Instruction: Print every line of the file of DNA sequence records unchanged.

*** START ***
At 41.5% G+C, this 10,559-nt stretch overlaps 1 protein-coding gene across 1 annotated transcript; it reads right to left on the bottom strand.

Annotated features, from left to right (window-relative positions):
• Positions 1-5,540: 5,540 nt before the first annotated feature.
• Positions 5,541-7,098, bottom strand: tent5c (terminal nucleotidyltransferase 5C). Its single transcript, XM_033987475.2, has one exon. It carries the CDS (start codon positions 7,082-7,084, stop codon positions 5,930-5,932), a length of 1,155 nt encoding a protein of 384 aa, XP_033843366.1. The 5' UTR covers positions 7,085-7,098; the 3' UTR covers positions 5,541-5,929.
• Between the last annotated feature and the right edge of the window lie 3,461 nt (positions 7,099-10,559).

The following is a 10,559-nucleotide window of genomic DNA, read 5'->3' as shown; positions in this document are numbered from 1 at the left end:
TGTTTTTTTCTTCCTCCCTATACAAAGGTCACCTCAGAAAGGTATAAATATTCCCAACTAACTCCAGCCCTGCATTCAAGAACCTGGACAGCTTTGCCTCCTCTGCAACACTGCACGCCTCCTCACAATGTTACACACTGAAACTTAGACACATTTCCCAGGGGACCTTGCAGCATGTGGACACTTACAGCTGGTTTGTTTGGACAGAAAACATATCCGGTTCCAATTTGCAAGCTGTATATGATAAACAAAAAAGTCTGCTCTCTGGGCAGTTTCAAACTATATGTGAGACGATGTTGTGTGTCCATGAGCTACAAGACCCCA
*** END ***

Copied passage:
At 41.5% G+C, this 10,559-nt stretch overlaps 1 protein-coding gene across 1 annotated transcript; it reads right to left on the bottom strand.

Annotated features, from left to right (window-relative positions):
• Positions 1-5,540: 5,540 nt before the first annotated feature.
• Positions 5,541-7,098, bottom strand: tent5c (terminal nucleotidyltransferase 5C). Its single transcript, XM_033987475.2, has one exon. It carries the CDS (start codon positions 7,082-7,084, stop codon positions 5,930-5,932), a length of 1,155 nt encoding a protein of 384 aa, XP_033843366.1. The 5' UTR covers positions 7,085-7,098; the 3' UTR covers positions 5,541-5,929.
• Between the last annotated feature and the right edge of the window lie 3,461 nt (positions 7,099-10,559).

The following is a 10,559-nucleotide window of genomic DNA, read 5'->3' as shown; positions in this document are numbered from 1 at the left end:
TGTTTTTTTCTTCCTCCCTATACAAAGGTCACCTCAGAAAGGTATAAATATTCCCAACTAACTCCAGCCCTGCATTCAAGAACCTGGACAGCTTTGCCTCCTCTGCAACACTGCACGCCTCCTCACAATGTTACACACTGAAACTTAGACACATTTCCCAGGGGACCTTGCAGCATGTGGACACTTACAGCTGGTTTGTTTGGACAGAAAACATATCCGGTTCCAATTTGCAAGCTGTATATGATAAACAAAAAAGTCTGCTCTCTGGGCAGTTTCAAACTATATGTGAGACGATGTTGTGTGTCCATGAGCTACAAGACCCCA